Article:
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The Sound of Intellect: Job Seeker's Voice Reveals Intelligence

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A new study by University of Chicago Booth School of Business Professor Nicholas Epley and Ph.D. candidate Juliana Schroeder found that when hypothetical employers and professional recruiters listened to or read job candidates' job qualifications, they rated the candidates as more competent, thoughtful and intelligent when they heard the pitch than when they read it.

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"Rock-N-Omics" Professor at NSU Releases 2015 Economic Forecast Video

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Is Cheating on the Field Worse Than Cheating on a Spouse? Some Fans Think So

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Why did fans and sponsors such as Nike drop Lance Armstrong but stay loyal to Tiger Woods? Probably because Armstrong's doping scandal took place on the field, unlike Wood's off-the-field extramarital affairs, according to new studies.

Life

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Monograph Suggests Moving Away From Government Policy Intervention During Economic Recession

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n a monograph recently published by the Institute of Economic Affairs, author Roger Koppl, professor of finance at the Martin J. Whitman School of Management at Syracuse University, dissects the recent Great Recession in the United States and the prolonged economic slump that followed. In “From Crisis to Confidence: Macroeconomics After the Crash,” Koppl asserts that what may appear as market failure was actually the consequence of failed government policies. He makes a case for moving away from government command and control toward freer exchange.

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Is the Customer Always Right? Workplace Deviance Expert Tackles Age-Old Question

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As long as there are servers in restaurants, there will be disagreeable customers who give them a hard time. Are those customers always right? And how should a server respond? Employers and managers can take preemptive steps to help their employees engage with meal-time curmudgeons.

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Bus Travel Between US Cities Increases in 2014

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Research from the Chaddick Institute at DePaul University shows intercity bus departures grew 2.1 percent last year. Lead researcher Joseph Schwieterman says, "Once people switch to the bus, they often become frequent users, in part due to the generous allowances bus companies provide to change departure times.”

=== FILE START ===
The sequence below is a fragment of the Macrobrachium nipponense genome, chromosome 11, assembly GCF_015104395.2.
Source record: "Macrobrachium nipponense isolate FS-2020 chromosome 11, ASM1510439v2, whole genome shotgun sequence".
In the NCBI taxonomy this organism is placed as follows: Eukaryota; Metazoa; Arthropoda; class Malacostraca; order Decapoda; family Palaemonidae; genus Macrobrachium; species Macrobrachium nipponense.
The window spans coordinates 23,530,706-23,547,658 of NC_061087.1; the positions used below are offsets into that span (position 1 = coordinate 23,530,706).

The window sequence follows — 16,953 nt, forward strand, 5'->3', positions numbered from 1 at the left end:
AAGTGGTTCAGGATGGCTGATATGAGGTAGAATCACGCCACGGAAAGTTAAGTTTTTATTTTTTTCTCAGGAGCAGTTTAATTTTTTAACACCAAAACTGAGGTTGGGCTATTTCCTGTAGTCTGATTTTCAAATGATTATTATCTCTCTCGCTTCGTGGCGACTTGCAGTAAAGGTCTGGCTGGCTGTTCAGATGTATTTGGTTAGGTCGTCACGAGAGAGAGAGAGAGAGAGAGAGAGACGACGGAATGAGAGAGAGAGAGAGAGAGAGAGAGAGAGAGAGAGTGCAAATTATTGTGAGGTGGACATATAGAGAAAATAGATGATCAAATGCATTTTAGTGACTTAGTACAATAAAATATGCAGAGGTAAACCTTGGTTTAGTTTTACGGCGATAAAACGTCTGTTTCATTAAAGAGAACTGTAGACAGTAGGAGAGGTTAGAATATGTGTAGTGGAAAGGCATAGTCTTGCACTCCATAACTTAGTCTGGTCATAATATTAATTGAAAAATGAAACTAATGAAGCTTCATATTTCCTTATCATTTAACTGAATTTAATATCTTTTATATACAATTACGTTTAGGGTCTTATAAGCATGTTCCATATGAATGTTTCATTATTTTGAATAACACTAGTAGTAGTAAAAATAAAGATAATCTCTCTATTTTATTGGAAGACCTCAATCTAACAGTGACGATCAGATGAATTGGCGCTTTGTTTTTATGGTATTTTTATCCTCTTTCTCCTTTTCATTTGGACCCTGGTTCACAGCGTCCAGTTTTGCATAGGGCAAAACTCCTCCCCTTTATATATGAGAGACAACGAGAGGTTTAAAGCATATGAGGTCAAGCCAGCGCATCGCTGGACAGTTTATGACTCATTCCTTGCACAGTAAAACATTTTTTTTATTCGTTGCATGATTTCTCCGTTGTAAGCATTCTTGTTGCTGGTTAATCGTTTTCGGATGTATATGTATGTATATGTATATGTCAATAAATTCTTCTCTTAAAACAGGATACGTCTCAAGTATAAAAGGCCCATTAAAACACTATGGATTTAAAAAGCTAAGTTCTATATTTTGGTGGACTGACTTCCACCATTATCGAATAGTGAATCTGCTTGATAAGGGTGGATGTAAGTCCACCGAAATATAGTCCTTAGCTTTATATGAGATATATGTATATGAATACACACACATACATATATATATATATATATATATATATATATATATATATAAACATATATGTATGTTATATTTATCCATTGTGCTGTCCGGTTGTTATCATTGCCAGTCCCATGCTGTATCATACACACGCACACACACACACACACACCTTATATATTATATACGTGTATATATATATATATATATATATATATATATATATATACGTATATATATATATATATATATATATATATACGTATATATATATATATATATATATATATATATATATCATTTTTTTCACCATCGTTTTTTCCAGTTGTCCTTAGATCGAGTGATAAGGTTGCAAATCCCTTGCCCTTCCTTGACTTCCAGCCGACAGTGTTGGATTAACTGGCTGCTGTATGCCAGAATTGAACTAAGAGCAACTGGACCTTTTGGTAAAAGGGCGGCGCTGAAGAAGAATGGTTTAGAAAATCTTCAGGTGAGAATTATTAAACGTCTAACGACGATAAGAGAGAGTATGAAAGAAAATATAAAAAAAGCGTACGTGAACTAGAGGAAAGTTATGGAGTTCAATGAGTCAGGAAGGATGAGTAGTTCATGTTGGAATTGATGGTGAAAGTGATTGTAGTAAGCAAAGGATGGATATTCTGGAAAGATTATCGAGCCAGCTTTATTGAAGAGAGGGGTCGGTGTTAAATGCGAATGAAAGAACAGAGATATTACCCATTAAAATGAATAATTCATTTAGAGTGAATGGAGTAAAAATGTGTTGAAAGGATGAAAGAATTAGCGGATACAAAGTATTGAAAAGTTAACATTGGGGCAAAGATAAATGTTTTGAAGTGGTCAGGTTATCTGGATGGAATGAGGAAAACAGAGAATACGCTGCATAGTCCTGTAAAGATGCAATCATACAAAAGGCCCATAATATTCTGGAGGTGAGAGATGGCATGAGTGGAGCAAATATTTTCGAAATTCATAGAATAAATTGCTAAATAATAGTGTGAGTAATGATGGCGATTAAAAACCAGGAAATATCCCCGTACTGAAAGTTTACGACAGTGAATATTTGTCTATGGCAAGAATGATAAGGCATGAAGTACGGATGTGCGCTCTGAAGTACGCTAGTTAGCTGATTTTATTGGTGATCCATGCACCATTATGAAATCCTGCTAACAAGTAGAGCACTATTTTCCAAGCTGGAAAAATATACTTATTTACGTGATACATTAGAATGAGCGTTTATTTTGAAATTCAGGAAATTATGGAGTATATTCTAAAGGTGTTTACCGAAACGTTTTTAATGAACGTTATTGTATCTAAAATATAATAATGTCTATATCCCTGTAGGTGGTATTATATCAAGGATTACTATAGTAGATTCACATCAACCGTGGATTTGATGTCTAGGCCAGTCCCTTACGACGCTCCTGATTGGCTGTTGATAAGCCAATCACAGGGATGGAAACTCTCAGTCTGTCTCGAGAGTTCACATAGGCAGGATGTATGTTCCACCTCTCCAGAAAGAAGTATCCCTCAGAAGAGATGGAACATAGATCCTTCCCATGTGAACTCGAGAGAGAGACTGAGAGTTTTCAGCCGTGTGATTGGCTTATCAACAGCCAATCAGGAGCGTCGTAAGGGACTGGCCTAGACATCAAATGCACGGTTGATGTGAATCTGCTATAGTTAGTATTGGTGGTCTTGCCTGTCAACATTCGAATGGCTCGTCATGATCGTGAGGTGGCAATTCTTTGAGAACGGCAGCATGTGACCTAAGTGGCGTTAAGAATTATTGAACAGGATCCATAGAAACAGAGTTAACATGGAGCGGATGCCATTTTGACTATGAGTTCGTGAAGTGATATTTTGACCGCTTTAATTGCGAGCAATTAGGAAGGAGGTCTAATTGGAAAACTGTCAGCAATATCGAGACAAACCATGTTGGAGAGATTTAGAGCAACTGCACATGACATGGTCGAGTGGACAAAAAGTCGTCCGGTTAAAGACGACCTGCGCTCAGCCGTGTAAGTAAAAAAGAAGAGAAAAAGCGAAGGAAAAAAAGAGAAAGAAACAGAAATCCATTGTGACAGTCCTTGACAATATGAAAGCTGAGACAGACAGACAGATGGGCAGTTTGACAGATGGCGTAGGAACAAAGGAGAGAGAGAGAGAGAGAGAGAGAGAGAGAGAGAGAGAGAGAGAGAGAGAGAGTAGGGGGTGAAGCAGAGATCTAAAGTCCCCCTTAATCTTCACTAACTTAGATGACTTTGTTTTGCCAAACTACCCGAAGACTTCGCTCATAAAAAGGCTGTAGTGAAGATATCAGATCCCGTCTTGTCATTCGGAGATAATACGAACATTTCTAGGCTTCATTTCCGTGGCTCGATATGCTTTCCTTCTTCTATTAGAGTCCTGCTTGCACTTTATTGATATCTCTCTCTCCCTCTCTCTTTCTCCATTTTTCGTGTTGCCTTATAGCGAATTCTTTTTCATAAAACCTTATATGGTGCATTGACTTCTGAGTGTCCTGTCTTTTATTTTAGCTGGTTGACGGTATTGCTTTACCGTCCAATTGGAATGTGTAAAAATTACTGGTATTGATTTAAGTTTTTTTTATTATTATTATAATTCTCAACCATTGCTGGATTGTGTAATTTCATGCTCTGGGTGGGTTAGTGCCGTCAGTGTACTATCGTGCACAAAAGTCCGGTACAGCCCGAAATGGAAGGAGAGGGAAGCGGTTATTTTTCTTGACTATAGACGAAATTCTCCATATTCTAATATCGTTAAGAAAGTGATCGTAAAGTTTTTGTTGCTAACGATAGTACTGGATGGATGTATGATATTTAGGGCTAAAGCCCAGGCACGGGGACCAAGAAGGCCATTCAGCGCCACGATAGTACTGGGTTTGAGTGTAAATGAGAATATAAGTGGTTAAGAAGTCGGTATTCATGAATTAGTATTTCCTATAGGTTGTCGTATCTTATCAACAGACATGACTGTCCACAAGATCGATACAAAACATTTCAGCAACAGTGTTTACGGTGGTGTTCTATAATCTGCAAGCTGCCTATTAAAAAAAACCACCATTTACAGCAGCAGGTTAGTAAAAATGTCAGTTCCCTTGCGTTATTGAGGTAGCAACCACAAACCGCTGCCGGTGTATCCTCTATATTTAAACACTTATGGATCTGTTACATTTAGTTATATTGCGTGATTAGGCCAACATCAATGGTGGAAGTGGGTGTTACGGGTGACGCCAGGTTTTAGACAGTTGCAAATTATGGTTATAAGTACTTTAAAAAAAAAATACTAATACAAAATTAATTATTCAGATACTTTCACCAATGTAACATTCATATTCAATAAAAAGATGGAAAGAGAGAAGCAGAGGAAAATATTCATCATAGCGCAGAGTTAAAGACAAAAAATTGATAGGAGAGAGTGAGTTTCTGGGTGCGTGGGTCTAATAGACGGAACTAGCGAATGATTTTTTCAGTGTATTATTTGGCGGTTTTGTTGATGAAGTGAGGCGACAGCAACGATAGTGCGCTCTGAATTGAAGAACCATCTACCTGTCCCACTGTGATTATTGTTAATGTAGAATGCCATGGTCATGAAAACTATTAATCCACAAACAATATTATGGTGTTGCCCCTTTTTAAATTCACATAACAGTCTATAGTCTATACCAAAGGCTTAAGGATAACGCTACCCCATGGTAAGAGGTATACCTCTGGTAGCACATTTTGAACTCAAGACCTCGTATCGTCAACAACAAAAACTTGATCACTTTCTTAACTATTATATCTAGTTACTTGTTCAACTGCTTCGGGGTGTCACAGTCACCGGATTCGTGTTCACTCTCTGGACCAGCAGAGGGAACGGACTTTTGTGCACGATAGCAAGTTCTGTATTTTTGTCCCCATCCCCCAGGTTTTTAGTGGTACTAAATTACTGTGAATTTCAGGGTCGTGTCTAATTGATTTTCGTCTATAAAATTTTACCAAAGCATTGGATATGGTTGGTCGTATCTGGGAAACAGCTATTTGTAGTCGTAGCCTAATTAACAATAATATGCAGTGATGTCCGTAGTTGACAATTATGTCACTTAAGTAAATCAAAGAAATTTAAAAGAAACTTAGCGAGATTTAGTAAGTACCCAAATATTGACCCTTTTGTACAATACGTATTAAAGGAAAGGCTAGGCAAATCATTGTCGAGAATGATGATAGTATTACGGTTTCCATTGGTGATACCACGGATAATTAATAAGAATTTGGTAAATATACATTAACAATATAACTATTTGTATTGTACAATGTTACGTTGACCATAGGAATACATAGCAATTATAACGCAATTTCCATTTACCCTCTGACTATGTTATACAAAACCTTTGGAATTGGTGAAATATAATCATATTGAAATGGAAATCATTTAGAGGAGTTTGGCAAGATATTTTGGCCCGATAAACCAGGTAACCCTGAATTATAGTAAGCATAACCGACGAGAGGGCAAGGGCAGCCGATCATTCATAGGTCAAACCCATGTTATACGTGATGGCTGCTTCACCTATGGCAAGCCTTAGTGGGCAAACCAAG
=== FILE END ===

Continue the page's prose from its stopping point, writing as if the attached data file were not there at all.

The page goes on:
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Breaking Bad: “Dry” Counties See Rise in Meth Labs

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The Wall Street Journal reports that a recent economic study found that Kentucky’s “dry” counties, where alcohol sales are banned, have more meth lab seizures per capita than do the state’s “wet” counties where liquor is legal.

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Not All Obese People Develop Metabolic Problems Linked to Excess Weight​​​​

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In a study at Washington University School of Medicine in St. Louis, researchers found that a subset of obese people do not have common metabolic abnormalities associated with obesity, such as insulin resistance, abnormal blood lipids (high triglycerides and low HDL cholesterol), high blood pressure and excess liver fat. In addition, obese people who didn’t have these metabolic problems when the study began did not develop them even after they gained more weight.

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Throwing Money at Data Breach May Make It Worse

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Information systems researchers at the U of A studied the effect of two compensation strategies used by Target after a large-scale data breach and found that customers reacted favorably to a 10-percent discount on purchases.

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Ideology Prevents Wheat Growers From Converting to More Profitable Methods, New Study Shows

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Many U.S. wheat growers resist converting to a more profitable method of farming because of their personal beliefs about organic farming rather than technical or material obstacles, according to a new study.